The @ Sign
Icon for the Digital Age
In 1971, Ray Tomlinson, a Principal Scientist at Raytheon BBN Technologies, was already well known for his work on early mail and file transfer programs, but he became better known for a single decision he made while hacking those programs. Tomlinson combined the file transfer protocols of one program with the send and receive message capabilities of two others to create the first electronic email program. The early seventies preceded the advent of the personal computer, so most computers were refrigerator-sized machines that were shared by several people at a site. To address email to an individual user on the computer, Tomlinson needed to indicate both the machine (usually named for the host institution) and the particular user for whom the message was intended, and find a way to separate the two in the address.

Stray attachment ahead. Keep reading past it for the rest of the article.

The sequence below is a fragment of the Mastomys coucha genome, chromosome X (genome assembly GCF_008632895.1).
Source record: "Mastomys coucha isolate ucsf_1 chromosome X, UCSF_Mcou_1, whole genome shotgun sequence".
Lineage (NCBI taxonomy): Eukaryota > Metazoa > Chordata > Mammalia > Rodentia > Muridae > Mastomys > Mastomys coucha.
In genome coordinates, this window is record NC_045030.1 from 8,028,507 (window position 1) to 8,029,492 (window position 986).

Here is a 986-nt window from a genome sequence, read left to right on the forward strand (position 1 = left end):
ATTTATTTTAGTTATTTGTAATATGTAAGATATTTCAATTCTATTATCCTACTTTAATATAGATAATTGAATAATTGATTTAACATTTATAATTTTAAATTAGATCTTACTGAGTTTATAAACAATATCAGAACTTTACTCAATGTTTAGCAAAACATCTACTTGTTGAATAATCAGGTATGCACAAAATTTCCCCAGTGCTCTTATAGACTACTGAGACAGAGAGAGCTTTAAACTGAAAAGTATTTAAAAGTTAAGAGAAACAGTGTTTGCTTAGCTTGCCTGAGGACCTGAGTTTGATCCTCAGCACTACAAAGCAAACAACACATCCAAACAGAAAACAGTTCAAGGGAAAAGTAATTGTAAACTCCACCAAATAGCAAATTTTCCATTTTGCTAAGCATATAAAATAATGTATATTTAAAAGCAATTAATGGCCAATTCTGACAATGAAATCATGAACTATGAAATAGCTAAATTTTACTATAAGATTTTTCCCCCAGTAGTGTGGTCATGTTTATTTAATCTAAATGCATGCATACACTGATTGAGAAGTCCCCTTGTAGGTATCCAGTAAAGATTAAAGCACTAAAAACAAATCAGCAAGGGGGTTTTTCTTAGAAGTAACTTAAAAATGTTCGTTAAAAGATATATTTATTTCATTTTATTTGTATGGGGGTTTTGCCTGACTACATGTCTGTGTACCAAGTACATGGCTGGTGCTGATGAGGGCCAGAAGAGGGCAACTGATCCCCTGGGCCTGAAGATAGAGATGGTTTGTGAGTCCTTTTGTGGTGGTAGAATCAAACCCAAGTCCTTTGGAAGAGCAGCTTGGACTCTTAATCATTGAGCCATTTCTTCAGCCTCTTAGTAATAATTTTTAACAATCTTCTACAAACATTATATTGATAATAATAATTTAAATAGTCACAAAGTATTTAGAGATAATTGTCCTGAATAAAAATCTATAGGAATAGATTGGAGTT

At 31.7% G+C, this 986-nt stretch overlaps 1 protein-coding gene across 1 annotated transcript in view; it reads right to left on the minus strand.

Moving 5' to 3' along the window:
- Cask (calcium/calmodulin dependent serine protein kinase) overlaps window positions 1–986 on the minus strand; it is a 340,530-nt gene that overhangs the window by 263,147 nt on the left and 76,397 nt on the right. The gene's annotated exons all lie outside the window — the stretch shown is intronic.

An "Obvious" Decision
Tomlinson looked down at the keyboard he was using, a Model 33 Teletype (which almost everyone else on the early Internet used). He needed a character that would not appear in any host or individual name. In addition to the letters and numerals, the keyboard offered about a dozen punctuation marks. In the second row, on the left side of the keyboard (the keyboard has changed since 1971), Tomlinson spotted the perfect solution. The @ sign didn't appear in names, so there would be no ambiguity about where the separation between login name and host name occurred. The character also had the advantage of meaning "at" the designated institution. It was a brilliant decision that Tomlinson calls "obvious."